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Intel (finally) uncages Nehalem-EX beast

Like Itanium. But you might actually use it

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Intel's switch to the Nehalem architecture was finally completed Tuesday with the launch of the Nehalem-EX Xeon 6500 and 7500 processors, the last of the Core, Xeon, and Itanium chips to get the Quick Path Interconnect and a slew of features that make Intel chips compete head-to-head with alternatives from Advanced Micro Devices. The price war at the midrange and high-end of the x64 market can now get underway, while the all-out, total price war awaits the debut of AMD's Opteron 6100 processors in the second quarter.

Since the summer of 2008. Intel has been previewing its top-end, eight-core Nehalem-EX beast, which we now know as the Xeon X7560. As it has done with prior generations of Xeons, the Nehalem-EX line is not comprised of one or two chips, but a mix of chips with different features (clock speed, cache memory, HyperThreading, and Turbo Boost) dialed up and down to give customers chips tuned for specific workloads.

While last year's Nehalem-EP Xeon 5500 and this year's Westmere-EP Xeon 5600 processors are aimed at workstations or servers with two sockets, with the Nehalem-EX lineup, Intel has broadened the definition of its Expandable Server (this is apparently what EX is short for, with EP is supposed to be an abbreviation for Efficient Performance) to include two-socket machines as well as the four-socket and larger machines that prior generations of Xeon MP processors were designed for.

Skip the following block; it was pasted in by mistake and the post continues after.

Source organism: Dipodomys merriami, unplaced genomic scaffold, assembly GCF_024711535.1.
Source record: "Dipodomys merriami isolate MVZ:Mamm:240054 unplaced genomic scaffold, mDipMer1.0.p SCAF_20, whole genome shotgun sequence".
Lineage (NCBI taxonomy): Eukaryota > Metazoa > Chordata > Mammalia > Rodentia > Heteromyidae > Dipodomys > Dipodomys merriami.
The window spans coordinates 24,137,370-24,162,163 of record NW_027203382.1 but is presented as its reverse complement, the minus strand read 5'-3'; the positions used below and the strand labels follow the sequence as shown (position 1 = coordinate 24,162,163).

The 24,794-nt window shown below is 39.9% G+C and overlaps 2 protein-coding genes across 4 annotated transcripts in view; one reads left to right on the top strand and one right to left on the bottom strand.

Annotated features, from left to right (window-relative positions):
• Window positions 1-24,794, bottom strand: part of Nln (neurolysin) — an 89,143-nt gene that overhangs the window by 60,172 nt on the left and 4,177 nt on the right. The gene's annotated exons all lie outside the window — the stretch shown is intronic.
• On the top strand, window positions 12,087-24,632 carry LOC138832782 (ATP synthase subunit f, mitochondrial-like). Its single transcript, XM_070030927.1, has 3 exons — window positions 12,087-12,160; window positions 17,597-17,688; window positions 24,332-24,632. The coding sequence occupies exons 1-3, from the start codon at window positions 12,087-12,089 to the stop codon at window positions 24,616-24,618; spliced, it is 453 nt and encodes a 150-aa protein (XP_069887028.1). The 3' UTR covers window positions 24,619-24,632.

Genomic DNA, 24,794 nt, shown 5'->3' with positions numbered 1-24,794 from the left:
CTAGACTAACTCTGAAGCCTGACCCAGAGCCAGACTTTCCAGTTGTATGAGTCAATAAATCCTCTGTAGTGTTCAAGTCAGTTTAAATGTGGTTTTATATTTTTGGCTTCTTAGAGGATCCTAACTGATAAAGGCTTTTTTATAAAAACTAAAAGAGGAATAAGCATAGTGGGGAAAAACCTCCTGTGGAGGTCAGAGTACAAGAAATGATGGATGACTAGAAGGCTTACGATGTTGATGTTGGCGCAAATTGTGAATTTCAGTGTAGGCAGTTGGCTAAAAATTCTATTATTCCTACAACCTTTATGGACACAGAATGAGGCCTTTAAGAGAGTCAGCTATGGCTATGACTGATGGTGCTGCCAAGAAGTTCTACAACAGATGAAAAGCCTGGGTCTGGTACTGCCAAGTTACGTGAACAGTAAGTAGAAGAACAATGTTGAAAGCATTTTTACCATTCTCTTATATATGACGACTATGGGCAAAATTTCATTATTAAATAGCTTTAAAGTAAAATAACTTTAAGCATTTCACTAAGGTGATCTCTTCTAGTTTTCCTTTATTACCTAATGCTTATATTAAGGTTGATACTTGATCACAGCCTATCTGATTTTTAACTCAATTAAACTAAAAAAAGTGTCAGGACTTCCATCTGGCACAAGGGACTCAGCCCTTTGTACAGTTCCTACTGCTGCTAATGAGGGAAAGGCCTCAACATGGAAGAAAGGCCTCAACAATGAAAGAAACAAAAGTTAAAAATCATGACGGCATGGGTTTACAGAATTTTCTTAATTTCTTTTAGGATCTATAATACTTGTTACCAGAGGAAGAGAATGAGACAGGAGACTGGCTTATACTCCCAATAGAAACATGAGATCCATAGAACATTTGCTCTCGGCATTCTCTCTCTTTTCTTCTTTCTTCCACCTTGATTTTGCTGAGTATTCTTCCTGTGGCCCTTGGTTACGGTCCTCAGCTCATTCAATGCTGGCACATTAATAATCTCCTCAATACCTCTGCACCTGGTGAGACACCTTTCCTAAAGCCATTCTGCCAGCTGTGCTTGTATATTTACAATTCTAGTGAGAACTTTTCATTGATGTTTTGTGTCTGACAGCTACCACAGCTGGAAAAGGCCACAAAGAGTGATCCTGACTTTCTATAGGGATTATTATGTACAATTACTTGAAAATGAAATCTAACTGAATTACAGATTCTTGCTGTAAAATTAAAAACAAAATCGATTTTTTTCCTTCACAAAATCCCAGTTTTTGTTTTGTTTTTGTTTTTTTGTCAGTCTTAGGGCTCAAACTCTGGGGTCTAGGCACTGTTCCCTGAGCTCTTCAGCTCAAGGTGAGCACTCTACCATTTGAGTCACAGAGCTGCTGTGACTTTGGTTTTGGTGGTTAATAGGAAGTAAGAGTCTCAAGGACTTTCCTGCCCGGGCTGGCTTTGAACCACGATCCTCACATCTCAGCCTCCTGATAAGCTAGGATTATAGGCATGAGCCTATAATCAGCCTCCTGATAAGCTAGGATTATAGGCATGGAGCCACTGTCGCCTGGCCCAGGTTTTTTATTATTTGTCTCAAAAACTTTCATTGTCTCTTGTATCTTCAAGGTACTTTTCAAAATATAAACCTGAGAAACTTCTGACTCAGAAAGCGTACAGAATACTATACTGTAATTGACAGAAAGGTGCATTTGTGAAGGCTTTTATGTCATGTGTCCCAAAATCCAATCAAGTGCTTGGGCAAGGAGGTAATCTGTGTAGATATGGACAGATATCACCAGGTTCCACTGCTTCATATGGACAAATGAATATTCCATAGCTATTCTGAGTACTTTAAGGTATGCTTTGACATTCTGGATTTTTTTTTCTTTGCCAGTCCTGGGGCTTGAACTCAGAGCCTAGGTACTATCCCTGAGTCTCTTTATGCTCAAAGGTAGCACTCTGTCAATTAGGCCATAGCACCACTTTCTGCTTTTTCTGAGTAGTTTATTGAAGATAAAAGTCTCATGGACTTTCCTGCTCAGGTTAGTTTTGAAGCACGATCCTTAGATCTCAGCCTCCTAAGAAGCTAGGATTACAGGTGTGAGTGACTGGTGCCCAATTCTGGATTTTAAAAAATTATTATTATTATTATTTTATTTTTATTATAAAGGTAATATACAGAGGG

Intel, no doubt, would have preferred to keep the Xeon DP and Xeon MP product lines more distinct, and charged a hefty premium for machines that needed expanded processor sockets or memory capability. But server makers and their customers were having none of that. With the rapid adoption of server virtualization and the need for larger memory footprints even for two-socket boxes, the Nehalem-EX processors have been tweaked so they can be used to support very fat memory configurations on even two-socket workhorse servers. This will eat into the volume Xeon 5500 and 5600 market, to be sure, but it is better to sell a Xeon 6500 or 7500 server in a two-socket box than have a customer dump Intel for AMD.

The Xeon 6500 and 7500 processors will also blur some lines between Xeon processors and the former "flagship" Itanium processors, which were supposed to take over the desktop and server arena starting a decade ago, but have been relegated mostly to high-end servers from HP running HP-UX, NonStop, and OpenVMS at this point in their history. The Itaniums were distinct in many ways from the Xeons, but the main distinction they held was better reliability, availability, and serviceability (RAS) features than Xeons had, and on par with mainframe, RISC, and other proprietary architectures from days done by.

Intel Nehalem-EX Die Shot

The eight-core Nehalem-EX Xeon 7500 beast

But at the launch event today in San Francisco, Kirk Skaugen, vice president of the Intel Architecture Group and general manager of its Data Center Group, made no bones about the fact that the Nehalem-EX processors and their related Boxboro chipset that is shared with the Itanium 9300 processors launched in early February have common RAS features.

The new chip, explained Skaugen, has 20 new RAS features, including extended page tables and virtual I/O capabilities as well as a function that is in mainframes, RISC iron, and Itaniums called machine check architecture recovery, which allows a server to have a double-bit error in main memory and cope with it without halting the system. With Windows, Solaris, and Linux supporting these RAS features, as well as VMware's ESX Server hypervisor, this makes servers based on the Xeon 7500s just as suitable a replacement for proprietary midrange and mainframe platforms and RISC/Unix servers as the formerly beloved Itaniums.

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